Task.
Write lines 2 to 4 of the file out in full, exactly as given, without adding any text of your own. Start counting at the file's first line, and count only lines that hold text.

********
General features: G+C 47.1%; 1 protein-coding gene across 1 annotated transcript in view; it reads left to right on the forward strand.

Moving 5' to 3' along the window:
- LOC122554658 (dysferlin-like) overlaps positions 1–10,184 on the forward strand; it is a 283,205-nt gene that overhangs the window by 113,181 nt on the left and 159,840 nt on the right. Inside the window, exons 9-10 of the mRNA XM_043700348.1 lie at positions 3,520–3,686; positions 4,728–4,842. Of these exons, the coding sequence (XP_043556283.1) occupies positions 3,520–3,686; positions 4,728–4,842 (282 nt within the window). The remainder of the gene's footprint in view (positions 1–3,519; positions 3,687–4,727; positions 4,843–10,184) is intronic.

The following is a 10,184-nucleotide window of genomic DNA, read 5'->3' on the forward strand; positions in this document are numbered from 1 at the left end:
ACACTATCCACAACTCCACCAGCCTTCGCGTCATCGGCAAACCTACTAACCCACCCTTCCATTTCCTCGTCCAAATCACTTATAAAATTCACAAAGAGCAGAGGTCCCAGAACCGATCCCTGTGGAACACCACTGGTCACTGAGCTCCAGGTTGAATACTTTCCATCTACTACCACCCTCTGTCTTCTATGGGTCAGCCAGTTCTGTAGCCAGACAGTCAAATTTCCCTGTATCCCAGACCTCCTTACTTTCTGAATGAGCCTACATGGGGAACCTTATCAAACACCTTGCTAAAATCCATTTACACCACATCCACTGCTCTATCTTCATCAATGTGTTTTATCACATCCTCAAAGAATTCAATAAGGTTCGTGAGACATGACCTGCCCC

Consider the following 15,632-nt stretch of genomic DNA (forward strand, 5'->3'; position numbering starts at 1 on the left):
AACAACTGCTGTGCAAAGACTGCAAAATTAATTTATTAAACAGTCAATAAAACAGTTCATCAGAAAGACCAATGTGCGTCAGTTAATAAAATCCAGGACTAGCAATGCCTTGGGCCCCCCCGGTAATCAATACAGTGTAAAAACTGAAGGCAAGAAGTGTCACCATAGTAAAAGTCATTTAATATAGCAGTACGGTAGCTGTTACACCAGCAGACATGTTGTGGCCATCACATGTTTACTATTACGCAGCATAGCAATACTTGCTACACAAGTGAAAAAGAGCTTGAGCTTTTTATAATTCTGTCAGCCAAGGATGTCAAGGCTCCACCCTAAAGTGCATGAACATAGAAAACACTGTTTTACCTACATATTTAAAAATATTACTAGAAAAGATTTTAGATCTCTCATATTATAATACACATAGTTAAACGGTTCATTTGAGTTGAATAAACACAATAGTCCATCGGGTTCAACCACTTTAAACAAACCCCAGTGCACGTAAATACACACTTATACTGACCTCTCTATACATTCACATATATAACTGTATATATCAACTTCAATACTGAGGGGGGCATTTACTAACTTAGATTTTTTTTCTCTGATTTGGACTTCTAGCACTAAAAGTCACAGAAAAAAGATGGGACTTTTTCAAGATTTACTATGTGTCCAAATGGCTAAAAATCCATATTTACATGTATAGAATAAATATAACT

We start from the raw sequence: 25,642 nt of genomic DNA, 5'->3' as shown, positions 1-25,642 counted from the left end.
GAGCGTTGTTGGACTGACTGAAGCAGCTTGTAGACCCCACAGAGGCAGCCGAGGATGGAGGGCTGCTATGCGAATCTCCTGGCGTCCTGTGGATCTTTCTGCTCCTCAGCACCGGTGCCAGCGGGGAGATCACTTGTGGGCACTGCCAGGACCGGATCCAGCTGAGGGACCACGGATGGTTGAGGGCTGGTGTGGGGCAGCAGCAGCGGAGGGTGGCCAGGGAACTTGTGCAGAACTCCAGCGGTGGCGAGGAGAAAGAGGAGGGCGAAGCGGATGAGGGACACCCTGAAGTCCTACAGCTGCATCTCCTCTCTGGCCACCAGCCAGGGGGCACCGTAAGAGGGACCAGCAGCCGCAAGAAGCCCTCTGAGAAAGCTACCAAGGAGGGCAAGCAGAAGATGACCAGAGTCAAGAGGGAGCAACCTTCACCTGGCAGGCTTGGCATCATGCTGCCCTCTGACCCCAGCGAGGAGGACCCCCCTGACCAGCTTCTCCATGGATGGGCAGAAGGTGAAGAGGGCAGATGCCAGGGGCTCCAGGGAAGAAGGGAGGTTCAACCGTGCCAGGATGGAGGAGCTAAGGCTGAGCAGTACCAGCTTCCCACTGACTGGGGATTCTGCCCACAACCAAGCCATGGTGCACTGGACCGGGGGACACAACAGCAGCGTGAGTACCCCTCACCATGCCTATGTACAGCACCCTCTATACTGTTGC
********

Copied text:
Moving 5' to 3' along the window:
- LOC122554658 (dysferlin-like) overlaps positions 1–10,184 on the forward strand; it is a 283,205-nt gene that overhangs the window by 113,181 nt on the left and 159,840 nt on the right. Inside the window, exons 9-10 of the mRNA XM_043700348.1 lie at positions 3,520–3,686; positions 4,728–4,842. Of these exons, the coding sequence (XP_043556283.1) occupies positions 3,520–3,686; positions 4,728–4,842 (282 nt within the window). The remainder of the gene's footprint in view (positions 1–3,519; positions 3,687–4,727; positions 4,843–10,184) is intronic.

The following is a 10,184-nucleotide window of genomic DNA, read 5'->3' on the forward strand; positions in this document are numbered from 1 at the left end: